Two-Week Ban Will Allow Late Shorebirds to Feed and Allow for Data
Review of Horseshoe Crab Population
New Jersey Department of Environmental Protection (DEP) Commissioner
Bradley M. Campbell today announced an emergency moratorium on the hand
harvesting of horseshoe crabs in New Jersey to allow late arriving
shorebirds time to feed on horseshoe crab eggs.
"The stunning decline in red knot numbers combined with the late
arrival of these shorebirds this year makes clear that temporary
emergency action is needed to protect these threatened natural
resources," Commissioner Campbell said. "New Jersey will do everything
in our authority to halt the decline of the red knot while protecting
the horseshoe crab population and fishery."
The emergency two-week moratorium takes effect immediately and
temporarily halts New Jersey's horseshoe crab harvest season, which
officially began yesterday. The season will reopen on June 23 and run
through the normal closing date of August 15. Fishermen will still be
permitted to catch up to the maximum 150,000-crab quota.
Surveys of the Delaware Bay noted the arrival this week of more than
3,000 red knots - critically threatened shorebirds that depend on
horseshoe crab eggs to sustain their flights to the Arctic. These birds
arrived much later in the season than usual. The temporary ban on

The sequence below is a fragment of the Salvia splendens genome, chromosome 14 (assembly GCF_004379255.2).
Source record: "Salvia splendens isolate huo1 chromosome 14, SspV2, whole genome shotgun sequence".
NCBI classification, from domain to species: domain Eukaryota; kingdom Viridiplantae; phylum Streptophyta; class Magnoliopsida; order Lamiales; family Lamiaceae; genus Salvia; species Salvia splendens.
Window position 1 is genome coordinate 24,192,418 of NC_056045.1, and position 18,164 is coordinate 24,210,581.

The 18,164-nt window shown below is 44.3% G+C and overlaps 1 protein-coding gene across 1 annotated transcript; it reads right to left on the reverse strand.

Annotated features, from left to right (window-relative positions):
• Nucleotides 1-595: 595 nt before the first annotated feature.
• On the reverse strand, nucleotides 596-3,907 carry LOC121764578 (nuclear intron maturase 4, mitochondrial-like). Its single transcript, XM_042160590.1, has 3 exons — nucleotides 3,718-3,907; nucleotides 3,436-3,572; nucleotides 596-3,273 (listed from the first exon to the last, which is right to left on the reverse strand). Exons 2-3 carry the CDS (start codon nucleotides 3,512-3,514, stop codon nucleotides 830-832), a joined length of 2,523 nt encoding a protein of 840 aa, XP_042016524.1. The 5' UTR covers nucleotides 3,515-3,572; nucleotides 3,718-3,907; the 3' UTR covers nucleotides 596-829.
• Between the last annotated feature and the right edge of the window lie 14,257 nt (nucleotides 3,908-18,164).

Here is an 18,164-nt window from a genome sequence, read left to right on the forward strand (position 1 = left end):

horseshoe crab harvesting will allow the birds unencumbered access to
feed and to proceed on their annual migration. The ban will also provide
New Jersey time to obtain and to review all available data on the status
of the Delaware Bay horseshoe crab population.
Delaware Bay's beaches are the principal egg-laying grounds for the
world's largest concentration of horseshoe crabs, and they attract the
Western Hemisphere's second largest spring concentration of migrating
shorebirds. Scientists this year have noted the lowest concentration of
horseshoe crab eggs ever on the beaches - approximately 1,500 eggs per
square meter down from approximately 4,000 eggs per square meter just
five years ago. The red knot population in Delaware Bay has declined
from 95,000 in 1989 to around 15,000 in recent years.
New Jersey is calling for the emergency federal endangered species
listing of the red knot. New Jersey will also work with Delaware to
coordinate baywide efforts to protect the populations of red knots and
horseshoe crabs. The state is also examining the possibility of
providing some financial assistance to fishermen if harvests continue to
be limited in the future.
The emergency rulemaking was filed today after Acting Governor Richard
J. Codey certified the DEP's Statement of Imminent Peril.